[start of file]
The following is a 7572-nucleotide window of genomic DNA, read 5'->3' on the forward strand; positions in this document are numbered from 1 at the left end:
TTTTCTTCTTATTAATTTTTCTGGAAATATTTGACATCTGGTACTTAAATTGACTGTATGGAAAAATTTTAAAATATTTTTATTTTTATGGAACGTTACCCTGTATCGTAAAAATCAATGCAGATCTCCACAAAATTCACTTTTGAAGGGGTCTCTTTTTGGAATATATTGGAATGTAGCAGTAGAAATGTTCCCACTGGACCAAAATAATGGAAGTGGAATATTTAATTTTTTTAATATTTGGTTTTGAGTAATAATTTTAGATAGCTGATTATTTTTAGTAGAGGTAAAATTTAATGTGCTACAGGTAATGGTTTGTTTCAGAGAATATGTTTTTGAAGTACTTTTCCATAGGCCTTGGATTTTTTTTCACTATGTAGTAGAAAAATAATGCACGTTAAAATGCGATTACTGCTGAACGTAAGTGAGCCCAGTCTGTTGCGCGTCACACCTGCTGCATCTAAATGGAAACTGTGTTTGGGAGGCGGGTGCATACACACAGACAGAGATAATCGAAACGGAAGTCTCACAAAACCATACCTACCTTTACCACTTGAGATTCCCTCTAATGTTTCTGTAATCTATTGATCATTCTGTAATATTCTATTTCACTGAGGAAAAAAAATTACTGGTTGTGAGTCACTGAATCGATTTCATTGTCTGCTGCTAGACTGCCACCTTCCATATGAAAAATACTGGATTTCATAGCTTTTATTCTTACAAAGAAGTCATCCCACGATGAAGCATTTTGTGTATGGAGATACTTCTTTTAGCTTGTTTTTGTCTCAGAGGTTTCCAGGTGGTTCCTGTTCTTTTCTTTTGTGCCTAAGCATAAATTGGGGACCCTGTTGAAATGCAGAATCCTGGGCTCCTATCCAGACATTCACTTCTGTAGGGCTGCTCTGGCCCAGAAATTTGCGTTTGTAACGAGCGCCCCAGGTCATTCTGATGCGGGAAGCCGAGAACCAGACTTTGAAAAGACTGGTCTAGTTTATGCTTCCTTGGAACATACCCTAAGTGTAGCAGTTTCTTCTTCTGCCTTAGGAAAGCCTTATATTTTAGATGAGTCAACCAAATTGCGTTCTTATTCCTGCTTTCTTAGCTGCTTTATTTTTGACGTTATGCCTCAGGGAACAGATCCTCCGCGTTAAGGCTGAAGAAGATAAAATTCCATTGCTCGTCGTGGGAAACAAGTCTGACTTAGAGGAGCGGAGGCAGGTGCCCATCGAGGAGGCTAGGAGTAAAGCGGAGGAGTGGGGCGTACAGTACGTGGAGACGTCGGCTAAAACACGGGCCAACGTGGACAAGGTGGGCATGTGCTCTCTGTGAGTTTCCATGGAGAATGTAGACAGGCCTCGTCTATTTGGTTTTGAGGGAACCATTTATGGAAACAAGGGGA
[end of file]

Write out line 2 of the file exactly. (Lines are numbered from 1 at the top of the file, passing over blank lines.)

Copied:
TTTTCTTCTTATTAATTTTTCTGGAAATATTTGACATCTGGTACTTAAATTGACTGTATGGAAAAATTTTAAAATATTTTTATTTTTATGGAACGTTACCCTGTATCGTAAAAATCAATGCAGATCTCCACAAAATTCACTTTTGAAGGGGTCTCTTTTTGGAATATATTGGAATGTAGCAGTAGAAATGTTCCCACTGGACCAAAATAATGGAAGTGGAATATTTAATTTTTTTAATATTTGGTTTTGAGTAATAATTTTAGATAGCTGATTATTTTTAGTAGAGGTAAAATTTAATGTGCTACAGGTAATGGTTTGTTTCAGAGAATATGTTTTTGAAGTACTTTTCCATAGGCCTTGGATTTTTTTTCACTATGTAGTAGAAAAATAATGCACGTTAAAATGCGATTACTGCTGAACGTAAGTGAGCCCAGTCTGTTGCGCGTCACACCTGCTGCATCTAAATGGAAACTGTGTTTGGGAGGCGGGTGCATACACACAGACAGAGATAATCGAAACGGAAGTCTCACAAAACCATACCTACCTTTACCACTTGAGATTCCCTCTAATGTTTCTGTAATCTATTGATCATTCTGTAATATTCTATTTCACTGAGGAAAAAAAATTACTGGTTGTGAGTCACTGAATCGATTTCATTGTCTGCTGCTAGACTGCCACCTTCCATATGAAAAATACTGGATTTCATAGCTTTTATTCTTACAAAGAAGTCATCCCACGATGAAGCATTTTGTGTATGGAGATACTTCTTTTAGCTTGTTTTTGTCTCAGAGGTTTCCAGGTGGTTCCTGTTCTTTTCTTTTGTGCCTAAGCATAAATTGGGGACCCTGTTGAAATGCAGAATCCTGGGCTCCTATCCAGACATTCACTTCTGTAGGGCTGCTCTGGCCCAGAAATTTGCGTTTGTAACGAGCGCCCCAGGTCATTCTGATGCGGGAAGCCGAGAACCAGACTTTGAAAAGACTGGTCTAGTTTATGCTTCCTTGGAACATACCCTAAGTGTAGCAGTTTCTTCTTCTGCCTTAGGAAAGCCTTATATTTTAGATGAGTCAACCAAATTGCGTTCTTATTCCTGCTTTCTTAGCTGCTTTATTTTTGACGTTATGCCTCAGGGAACAGATCCTCCGCGTTAAGGCTGAAGAAGATAAAATTCCATTGCTCGTCGTGGGAAACAAGTCTGACTTAGAGGAGCGGAGGCAGGTGCCCATCGAGGAGGCTAGGAGTAAAGCGGAGGAGTGGGGCGTACAGTACGTGGAGACGTCGGCTAAAACACGGGCCAACGTGGACAAGGTGGGCATGTGCTCTCTGTGAGTTTCCATGGAGAATGTAGACAGGCCTCGTCTATTTGGTTTTGAGGGAACCATTTATGGAAACAAGGGGA